To serve in the office of elder requires courage or boldness. The apostle Paul asked the saints in Ephesus to pray for him that he might have boldness to open his mouth to make known the mystery of the gospel.6 The elder must emulate the apostle in this respect, for he too needs boldness to do the work. To hold fast the truth in an age of apostasy, to insist on obedience to the law of God in a lawless age, to insist on good, expository preaching which presents the truth antithetically in an age in which people despise preaching, to discipline the wayward even to the point of applying the “last remedy,” excommunication, in an age of permissiveness — all this takes boldness. The elder, together with the minister and deacon, stands in the front line of the battle of faith. This takes great courage!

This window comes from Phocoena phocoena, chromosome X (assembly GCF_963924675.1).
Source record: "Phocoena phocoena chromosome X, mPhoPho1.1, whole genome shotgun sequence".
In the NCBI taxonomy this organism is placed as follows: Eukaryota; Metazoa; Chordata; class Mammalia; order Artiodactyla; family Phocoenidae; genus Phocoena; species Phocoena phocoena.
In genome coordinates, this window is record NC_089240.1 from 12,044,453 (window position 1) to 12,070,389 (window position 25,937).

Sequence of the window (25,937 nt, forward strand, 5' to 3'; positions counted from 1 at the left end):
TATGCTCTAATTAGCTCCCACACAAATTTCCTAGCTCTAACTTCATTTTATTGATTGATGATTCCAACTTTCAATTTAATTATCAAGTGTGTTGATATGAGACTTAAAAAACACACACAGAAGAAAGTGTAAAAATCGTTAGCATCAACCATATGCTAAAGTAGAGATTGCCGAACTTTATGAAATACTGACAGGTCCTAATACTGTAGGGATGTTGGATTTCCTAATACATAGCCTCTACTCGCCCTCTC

The elder needs to know the doctrines of the Word of God as these are summed and presented systematically in the Reformed confessions. He must be thoroughly steeped in the Reformed faith. Constantly the elder must grow in the grace and knowledge of the Lord Jesus Christ. If he does not he will surely fall from his own steadfastness and be led away with the error of the wicked.7 If he is to contend earnestly for the faith, the elder must know the faith.8 If he is to shepherd the flock of God by means of teaching the people of God, he must know the doctrine of God’s Word. He must know the history of the church generally, but he must especially know the history of the Protestant Reformed Churches. The elder must know the struggles and battles of the church which make her what she is today. The elder must be able to discern the truth and distinguish it from the lie. An elder who is ignorant of all this will never be able to govern and lead the people of God in the way of the truth.